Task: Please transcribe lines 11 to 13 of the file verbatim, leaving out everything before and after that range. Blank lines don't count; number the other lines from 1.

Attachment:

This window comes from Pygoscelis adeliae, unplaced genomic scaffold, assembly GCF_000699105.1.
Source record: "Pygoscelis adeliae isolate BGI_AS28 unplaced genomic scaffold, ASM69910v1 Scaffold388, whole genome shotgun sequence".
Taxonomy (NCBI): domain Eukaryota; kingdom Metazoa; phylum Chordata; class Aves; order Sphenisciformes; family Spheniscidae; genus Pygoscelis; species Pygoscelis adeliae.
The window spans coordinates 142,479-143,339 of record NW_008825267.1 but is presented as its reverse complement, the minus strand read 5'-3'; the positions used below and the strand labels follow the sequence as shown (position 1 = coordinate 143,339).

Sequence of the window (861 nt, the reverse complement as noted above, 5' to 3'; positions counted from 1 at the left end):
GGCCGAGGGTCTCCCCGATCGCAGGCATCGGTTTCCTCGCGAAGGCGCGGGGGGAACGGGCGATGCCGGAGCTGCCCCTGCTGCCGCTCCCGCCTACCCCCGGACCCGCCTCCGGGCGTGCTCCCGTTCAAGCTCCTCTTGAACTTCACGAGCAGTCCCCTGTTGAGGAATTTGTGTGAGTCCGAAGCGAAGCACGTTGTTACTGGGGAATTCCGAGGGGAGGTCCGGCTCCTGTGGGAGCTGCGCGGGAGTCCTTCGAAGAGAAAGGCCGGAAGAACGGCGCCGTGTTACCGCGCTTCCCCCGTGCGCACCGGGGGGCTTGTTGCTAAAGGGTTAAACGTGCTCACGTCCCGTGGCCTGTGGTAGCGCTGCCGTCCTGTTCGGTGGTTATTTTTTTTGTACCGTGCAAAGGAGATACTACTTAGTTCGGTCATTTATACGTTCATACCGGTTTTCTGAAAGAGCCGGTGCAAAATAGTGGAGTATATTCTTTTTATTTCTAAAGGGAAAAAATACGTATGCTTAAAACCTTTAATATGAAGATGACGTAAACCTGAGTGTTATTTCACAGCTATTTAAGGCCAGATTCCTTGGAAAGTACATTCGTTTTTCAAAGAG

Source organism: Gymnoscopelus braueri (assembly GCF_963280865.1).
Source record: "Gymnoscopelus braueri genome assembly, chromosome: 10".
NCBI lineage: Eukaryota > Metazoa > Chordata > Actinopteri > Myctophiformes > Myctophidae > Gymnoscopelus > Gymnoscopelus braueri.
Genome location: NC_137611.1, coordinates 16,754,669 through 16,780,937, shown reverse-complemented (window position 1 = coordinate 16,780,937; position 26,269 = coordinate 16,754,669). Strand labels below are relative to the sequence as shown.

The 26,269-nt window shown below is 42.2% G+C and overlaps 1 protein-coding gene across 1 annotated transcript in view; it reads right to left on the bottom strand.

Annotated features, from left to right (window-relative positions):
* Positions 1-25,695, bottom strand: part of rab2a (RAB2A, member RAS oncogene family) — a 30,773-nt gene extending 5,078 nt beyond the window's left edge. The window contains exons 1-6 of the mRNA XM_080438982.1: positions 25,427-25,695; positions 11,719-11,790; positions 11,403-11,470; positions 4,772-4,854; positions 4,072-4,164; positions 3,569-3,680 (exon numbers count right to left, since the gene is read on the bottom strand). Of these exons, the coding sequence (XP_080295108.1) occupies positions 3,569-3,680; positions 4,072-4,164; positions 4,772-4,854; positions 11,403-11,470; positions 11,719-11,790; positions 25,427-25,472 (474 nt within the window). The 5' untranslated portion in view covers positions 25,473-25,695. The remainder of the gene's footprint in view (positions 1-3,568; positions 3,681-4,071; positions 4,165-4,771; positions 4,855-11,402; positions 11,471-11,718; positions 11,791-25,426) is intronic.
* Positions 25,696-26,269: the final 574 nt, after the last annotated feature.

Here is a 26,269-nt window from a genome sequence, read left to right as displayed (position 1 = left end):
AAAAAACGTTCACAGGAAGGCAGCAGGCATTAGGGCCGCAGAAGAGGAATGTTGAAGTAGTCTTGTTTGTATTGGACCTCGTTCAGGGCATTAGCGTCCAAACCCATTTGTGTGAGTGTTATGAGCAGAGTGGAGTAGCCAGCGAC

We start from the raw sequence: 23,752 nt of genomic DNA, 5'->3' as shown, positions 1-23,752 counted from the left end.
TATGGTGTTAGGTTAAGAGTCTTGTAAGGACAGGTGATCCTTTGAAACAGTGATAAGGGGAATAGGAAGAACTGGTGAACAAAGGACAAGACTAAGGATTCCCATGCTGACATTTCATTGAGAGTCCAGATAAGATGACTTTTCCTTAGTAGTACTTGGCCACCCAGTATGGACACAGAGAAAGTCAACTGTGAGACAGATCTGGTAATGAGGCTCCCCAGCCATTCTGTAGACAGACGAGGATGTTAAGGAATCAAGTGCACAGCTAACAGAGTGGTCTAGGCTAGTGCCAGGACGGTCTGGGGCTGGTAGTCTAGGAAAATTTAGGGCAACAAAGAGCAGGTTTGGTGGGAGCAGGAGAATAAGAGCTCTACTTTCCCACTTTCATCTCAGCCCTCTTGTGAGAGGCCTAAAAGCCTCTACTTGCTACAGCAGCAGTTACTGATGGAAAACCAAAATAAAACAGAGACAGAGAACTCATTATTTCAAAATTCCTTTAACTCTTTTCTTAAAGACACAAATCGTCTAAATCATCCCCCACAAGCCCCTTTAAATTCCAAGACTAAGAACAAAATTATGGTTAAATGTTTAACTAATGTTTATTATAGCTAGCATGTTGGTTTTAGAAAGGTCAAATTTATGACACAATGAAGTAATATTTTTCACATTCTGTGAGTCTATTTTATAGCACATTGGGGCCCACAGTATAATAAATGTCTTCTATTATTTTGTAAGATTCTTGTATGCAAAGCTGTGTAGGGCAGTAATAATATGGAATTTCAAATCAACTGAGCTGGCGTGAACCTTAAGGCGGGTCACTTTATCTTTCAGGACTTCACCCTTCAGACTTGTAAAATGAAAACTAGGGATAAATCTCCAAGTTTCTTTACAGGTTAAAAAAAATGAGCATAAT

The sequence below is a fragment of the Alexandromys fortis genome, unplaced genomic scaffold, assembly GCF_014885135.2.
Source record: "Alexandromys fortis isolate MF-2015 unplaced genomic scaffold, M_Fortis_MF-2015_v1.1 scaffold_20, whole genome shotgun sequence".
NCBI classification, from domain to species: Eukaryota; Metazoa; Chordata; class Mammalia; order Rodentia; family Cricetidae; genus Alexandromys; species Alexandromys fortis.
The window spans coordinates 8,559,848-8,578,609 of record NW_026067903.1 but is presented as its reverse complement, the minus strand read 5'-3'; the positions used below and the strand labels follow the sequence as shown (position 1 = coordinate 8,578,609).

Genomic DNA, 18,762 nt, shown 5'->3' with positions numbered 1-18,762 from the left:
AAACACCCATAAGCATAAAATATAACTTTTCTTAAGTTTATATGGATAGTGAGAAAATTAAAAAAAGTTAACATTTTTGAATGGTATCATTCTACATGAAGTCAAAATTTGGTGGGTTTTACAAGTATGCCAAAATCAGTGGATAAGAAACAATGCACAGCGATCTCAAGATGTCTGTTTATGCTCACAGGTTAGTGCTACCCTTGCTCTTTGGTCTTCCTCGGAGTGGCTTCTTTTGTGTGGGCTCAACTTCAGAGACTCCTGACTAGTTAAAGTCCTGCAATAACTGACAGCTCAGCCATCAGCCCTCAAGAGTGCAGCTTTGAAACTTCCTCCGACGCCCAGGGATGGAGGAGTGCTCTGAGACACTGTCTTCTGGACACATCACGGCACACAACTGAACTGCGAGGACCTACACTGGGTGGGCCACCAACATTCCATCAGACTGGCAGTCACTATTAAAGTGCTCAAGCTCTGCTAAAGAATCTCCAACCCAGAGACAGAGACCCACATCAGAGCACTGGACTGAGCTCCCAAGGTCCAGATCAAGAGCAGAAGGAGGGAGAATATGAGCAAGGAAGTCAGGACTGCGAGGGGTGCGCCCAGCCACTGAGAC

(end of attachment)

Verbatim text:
The 26,269-nt window shown below is 42.2% G+C and overlaps 1 protein-coding gene across 1 annotated transcript in view; it reads right to left on the bottom strand.

Annotated features, from left to right (window-relative positions):
* Positions 1-25,695, bottom strand: part of rab2a (RAB2A, member RAS oncogene family) — a 30,773-nt gene extending 5,078 nt beyond the window's left edge. The window contains exons 1-6 of the mRNA XM_080438982.1: positions 25,427-25,695; positions 11,719-11,790; positions 11,403-11,470; positions 4,772-4,854; positions 4,072-4,164; positions 3,569-3,680 (exon numbers count right to left, since the gene is read on the bottom strand). Of these exons, the coding sequence (XP_080295108.1) occupies positions 3,569-3,680; positions 4,072-4,164; positions 4,772-4,854; positions 11,403-11,470; positions 11,719-11,790; positions 25,427-25,472 (474 nt within the window). The 5' untranslated portion in view covers positions 25,473-25,695. The remainder of the gene's footprint in view (positions 1-3,568; positions 3,681-4,071; positions 4,165-4,771; positions 4,855-11,402; positions 11,471-11,718; positions 11,791-25,426) is intronic.